Let us start by asking a basic question: Is this a proven science? Why is it that nowhere in the world is this “science” being used as entrance criteria? If yes, why is it not included in exams such as the GRE / GMAT / LSAT etc? For that matter, why are the premier Indian institutes like the IITs, IIMs, and the Medical colleges of India not using this as entrance criteria? Given everything that is claimed about DMIT, it would be an excellent intake filter.

Second, again, would such a dependable scientific indicator not be used by mass recruiting companies, such as TCS and Infosys, which are at the cutting-edge of technology? All of corporate India is desperate for effective selection tools for the purpose of recruitment. Even things such as handwriting analysis have been used. Why not DMIT, especially if it is so effective?

Most importantly, have we thought about the consequences of getting it wrong? What if the report gives the wrong information and you keep pushing the child into something he or she is not suited for? The output provided to the parents is a “scientific report” which can be very detailed and impressive – and can be generated by a software in about 10 seconds. What it is doing is putting your child in a “box” basis certain correlations that have not been established beyond doubt.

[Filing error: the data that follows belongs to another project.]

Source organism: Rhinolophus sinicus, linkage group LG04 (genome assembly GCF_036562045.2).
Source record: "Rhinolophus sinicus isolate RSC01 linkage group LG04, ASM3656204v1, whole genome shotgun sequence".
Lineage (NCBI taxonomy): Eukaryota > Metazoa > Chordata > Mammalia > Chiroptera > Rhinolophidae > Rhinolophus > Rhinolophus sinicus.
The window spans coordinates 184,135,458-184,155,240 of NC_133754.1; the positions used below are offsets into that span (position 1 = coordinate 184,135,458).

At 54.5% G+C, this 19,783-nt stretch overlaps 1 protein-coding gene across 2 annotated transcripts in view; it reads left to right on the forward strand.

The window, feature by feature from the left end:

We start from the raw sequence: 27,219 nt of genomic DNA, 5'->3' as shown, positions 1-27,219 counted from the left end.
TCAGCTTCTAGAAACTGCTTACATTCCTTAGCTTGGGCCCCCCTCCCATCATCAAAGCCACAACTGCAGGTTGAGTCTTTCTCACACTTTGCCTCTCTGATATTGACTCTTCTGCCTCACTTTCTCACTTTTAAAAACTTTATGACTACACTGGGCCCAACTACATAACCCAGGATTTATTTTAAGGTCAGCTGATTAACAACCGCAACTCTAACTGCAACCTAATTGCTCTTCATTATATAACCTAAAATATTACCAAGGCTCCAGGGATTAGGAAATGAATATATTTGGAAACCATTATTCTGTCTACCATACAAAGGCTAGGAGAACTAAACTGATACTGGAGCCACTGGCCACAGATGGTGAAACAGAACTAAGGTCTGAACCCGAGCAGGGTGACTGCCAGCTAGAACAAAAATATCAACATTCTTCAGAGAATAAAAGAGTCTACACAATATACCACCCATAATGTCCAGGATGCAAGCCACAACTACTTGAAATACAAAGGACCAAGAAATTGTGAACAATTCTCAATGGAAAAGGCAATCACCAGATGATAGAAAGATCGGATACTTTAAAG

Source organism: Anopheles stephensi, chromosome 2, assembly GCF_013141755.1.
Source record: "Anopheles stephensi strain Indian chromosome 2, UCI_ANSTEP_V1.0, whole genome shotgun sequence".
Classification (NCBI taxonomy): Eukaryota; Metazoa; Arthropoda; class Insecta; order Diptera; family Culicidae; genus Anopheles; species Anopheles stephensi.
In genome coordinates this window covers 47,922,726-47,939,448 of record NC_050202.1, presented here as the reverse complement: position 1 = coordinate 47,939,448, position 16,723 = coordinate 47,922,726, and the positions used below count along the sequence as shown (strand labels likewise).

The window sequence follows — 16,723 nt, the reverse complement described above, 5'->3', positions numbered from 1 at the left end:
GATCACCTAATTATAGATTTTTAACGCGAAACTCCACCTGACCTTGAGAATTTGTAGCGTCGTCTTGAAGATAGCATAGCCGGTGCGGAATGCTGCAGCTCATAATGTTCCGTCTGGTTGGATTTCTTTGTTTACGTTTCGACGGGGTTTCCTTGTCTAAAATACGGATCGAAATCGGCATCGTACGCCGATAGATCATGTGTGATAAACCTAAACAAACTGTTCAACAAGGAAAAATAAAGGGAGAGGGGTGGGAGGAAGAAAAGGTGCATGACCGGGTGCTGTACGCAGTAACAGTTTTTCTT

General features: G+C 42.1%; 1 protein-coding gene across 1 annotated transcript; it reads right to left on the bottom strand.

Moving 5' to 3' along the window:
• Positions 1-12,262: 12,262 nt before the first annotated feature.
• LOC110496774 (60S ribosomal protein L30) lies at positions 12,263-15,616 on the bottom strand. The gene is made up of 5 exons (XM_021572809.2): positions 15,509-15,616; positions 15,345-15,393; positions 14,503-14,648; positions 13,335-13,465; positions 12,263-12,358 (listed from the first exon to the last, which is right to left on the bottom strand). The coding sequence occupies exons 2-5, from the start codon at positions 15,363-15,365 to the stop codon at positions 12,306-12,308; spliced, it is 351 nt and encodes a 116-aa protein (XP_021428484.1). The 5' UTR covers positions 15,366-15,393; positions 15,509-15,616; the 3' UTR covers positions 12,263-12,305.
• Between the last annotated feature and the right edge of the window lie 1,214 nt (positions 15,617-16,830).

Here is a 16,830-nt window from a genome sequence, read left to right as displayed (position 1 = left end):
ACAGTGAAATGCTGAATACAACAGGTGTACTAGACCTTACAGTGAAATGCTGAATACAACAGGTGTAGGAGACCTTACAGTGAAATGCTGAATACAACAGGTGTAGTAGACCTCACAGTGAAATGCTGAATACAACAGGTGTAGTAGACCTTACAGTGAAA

As parents, the responsibility of understanding our children is ours. In many countries, the school system takes upon itself to expose children to a wide variety of experiences and fields, thus allowing children to discover for themselves what it is that they enjoy and have a natural talent for. In India, unfortunately, most schools do not do this, and so it falls upon us as parents to do so. While it would be great to have a simple, easy, out-of-the-box way to do this, I urge all parents to not take easy shortcuts in this endeavour without doing full and detailed research. The costs of getting this piece wrong are way too big – it is equivalent to taking a chance with your child’s future and happiness.

Note : I have no vested interest in saying this – I am simply voicing my opinion both as a parent and a psychologist.

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Posted September 7, 2012 by enricheducation in Uncategorized